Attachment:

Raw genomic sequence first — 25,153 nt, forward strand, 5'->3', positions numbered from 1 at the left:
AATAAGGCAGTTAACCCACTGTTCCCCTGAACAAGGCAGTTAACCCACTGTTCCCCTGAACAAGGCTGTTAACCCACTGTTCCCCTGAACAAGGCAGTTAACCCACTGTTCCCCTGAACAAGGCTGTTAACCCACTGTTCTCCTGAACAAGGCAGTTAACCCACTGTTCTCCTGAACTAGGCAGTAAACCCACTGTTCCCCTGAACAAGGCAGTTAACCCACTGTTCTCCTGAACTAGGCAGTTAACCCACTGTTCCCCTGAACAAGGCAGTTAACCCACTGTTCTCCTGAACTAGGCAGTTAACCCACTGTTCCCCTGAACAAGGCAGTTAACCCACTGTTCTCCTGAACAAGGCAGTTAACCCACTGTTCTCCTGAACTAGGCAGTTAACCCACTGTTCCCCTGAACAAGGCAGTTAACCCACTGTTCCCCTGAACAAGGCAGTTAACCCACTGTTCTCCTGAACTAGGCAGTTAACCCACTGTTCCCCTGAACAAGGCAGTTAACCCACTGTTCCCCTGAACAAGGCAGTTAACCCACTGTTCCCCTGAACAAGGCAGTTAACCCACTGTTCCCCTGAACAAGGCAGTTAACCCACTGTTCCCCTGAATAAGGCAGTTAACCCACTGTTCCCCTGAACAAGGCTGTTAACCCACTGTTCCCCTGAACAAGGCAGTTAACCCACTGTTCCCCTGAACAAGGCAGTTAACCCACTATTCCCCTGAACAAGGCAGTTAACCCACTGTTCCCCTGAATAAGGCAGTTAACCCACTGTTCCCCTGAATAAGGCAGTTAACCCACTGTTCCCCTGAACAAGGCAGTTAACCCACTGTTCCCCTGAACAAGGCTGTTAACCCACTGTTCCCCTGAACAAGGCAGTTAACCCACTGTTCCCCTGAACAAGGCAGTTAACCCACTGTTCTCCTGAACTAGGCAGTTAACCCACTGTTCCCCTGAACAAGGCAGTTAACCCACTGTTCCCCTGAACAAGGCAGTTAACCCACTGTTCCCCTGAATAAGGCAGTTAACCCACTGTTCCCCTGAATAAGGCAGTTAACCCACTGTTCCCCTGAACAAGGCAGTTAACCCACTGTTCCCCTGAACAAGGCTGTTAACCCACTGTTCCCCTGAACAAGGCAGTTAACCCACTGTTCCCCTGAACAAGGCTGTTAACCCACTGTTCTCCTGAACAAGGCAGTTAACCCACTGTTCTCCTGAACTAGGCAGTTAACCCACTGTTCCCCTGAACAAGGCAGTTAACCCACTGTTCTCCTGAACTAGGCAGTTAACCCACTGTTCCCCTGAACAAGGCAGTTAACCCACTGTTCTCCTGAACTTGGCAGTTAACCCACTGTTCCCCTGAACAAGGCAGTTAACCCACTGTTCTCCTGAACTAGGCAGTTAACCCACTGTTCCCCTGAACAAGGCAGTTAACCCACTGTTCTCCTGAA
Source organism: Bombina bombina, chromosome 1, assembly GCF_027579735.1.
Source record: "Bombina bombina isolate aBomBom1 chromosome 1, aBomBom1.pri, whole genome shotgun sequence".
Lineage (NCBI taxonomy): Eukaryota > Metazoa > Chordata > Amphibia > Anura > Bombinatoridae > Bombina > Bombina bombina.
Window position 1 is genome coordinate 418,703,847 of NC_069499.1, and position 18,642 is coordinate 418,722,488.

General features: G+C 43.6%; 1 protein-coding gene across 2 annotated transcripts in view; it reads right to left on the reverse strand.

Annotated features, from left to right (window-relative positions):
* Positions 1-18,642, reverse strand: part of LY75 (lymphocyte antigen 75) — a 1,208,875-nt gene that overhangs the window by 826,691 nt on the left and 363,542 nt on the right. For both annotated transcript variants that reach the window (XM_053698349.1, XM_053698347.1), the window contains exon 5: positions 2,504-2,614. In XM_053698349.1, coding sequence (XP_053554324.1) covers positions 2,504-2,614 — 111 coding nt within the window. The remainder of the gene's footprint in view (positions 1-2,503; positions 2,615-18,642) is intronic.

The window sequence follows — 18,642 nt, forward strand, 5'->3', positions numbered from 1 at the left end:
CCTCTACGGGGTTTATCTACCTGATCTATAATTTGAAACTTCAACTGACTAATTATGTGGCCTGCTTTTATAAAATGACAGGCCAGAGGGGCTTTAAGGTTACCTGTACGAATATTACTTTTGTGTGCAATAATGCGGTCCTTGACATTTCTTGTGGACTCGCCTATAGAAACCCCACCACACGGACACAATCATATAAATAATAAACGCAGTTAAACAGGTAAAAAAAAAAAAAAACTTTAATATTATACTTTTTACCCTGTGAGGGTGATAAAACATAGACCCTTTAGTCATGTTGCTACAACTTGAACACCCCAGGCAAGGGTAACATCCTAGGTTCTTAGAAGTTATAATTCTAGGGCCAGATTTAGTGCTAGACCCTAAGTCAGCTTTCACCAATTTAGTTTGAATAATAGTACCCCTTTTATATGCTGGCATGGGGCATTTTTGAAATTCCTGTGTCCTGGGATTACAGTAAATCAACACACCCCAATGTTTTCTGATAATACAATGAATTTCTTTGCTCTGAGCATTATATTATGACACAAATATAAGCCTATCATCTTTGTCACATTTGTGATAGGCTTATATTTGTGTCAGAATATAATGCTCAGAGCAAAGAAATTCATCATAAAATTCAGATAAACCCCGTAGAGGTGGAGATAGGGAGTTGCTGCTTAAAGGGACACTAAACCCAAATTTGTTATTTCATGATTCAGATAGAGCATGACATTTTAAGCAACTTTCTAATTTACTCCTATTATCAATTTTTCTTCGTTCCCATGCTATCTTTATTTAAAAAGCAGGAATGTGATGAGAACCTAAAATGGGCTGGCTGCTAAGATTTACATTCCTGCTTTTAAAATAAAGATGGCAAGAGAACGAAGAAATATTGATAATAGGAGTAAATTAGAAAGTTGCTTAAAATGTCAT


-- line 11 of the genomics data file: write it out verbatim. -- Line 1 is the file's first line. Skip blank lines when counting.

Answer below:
CCTCTACGGGGTTTATCTACCTGATCTATAATTTGAAACTTCAACTGACTAATTATGTGGCCTGCTTTTATAAAATGACAGGCCAGAGGGGCTTTAAGGTTACCTGTACGAATATTACTTTTGTGTGCAATAATGCGGTCCTTGACATTTCTTGTGGACTCGCCTATAGAAACCCCACCACACGGACACAATCATATAAATAATAAACGCAGTTAAACAGGTAAAAAAAAAAAAAAACTTTAATATTATACTTTTTACCCTGTGAGGGTGATAAAACATAGACCCTTTAGTCATGTTGCTACAACTTGAACACCCCAGGCAAGGGTAACATCCTAGGTTCTTAGAAGTTATAATTCTAGGGCCAGATTTAGTGCTAGACCCTAAGTCAGCTTTCACCAATTTAGTTTGAATAATAGTACCCCTTTTATATGCTGGCATGGGGCATTTTTGAAATTCCTGTGTCCTGGGATTACAGTAAATCAACACACCCCAATGTTTTCTGATAATACAATGAATTTCTTTGCTCTGAGCATTATATTATGACACAAATATAAGCCTATCATCTTTGTCACATTTGTGATAGGCTTATATTTGTGTCAGAATATAATGCTCAGAGCAAAGAAATTCATCATAAAATTCAGATAAACCCCGTAGAGGTGGAGATAGGGAGTTGCTGCTTAAAGGGACACTAAACCCAAATTTGTTATTTCATGATTCAGATAGAGCATGACATTTTAAGCAACTTTCTAATTTACTCCTATTATCAATTTTTCTTCGTTCCCATGCTATCTTTATTTAAAAAGCAGGAATGTGATGAGAACCTAAAATGGGCTGGCTGCTAAGATTTACATTCCTGCTTTTAAAATAAAGATGGCAAGAGAACGAAGAAATATTGATAATAGGAGTAAATTAGAAAGTTGCTTAAAATGTCAT